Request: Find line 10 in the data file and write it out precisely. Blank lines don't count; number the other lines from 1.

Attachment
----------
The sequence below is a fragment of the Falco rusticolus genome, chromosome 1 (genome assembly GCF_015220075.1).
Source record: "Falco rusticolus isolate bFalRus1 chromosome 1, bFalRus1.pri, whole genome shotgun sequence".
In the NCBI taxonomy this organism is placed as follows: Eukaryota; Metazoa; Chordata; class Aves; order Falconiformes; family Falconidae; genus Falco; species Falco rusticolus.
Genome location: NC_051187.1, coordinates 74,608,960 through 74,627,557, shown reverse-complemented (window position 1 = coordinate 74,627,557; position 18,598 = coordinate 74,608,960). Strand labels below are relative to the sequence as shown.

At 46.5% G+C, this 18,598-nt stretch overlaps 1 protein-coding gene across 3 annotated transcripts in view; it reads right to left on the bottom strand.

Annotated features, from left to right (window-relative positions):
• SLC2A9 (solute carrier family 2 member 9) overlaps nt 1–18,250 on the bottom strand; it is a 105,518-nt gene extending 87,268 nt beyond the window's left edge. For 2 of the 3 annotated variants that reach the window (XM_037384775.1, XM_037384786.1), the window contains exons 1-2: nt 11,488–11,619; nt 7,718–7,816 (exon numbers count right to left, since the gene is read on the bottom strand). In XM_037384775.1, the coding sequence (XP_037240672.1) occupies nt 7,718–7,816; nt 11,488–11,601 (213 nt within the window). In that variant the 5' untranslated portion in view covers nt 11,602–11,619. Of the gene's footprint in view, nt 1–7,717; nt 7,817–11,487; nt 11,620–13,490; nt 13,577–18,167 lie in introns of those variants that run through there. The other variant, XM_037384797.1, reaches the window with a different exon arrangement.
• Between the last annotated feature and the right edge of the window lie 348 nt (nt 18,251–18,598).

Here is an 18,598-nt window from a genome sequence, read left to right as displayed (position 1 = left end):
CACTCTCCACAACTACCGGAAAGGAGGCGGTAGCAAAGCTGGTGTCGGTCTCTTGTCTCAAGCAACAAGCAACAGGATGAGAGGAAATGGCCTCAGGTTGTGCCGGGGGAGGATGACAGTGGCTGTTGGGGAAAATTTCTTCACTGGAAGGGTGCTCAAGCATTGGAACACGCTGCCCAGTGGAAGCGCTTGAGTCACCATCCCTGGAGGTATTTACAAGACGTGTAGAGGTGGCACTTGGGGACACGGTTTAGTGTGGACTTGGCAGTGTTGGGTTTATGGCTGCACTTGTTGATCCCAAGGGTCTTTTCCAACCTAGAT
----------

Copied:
CACTCTCCACAACTACCGGAAAGGAGGCGGTAGCAAAGCTGGTGTCGGTCTCTTGTCTCAAGCAACAAGCAACAGGATGAGAGGAAATGGCCTCAGGTTGTGCCGGGGGAGGATGACAGTGGCTGTTGGGGAAAATTTCTTCACTGGAAGGGTGCTCAAGCATTGGAACACGCTGCCCAGTGGAAGCGCTTGAGTCACCATCCCTGGAGGTATTTACAAGACGTGTAGAGGTGGCACTTGGGGACACGGTTTAGTGTGGACTTGGCAGTGTTGGGTTTATGGCTGCACTTGTTGATCCCAAGGGTCTTTTCCAACCTAGAT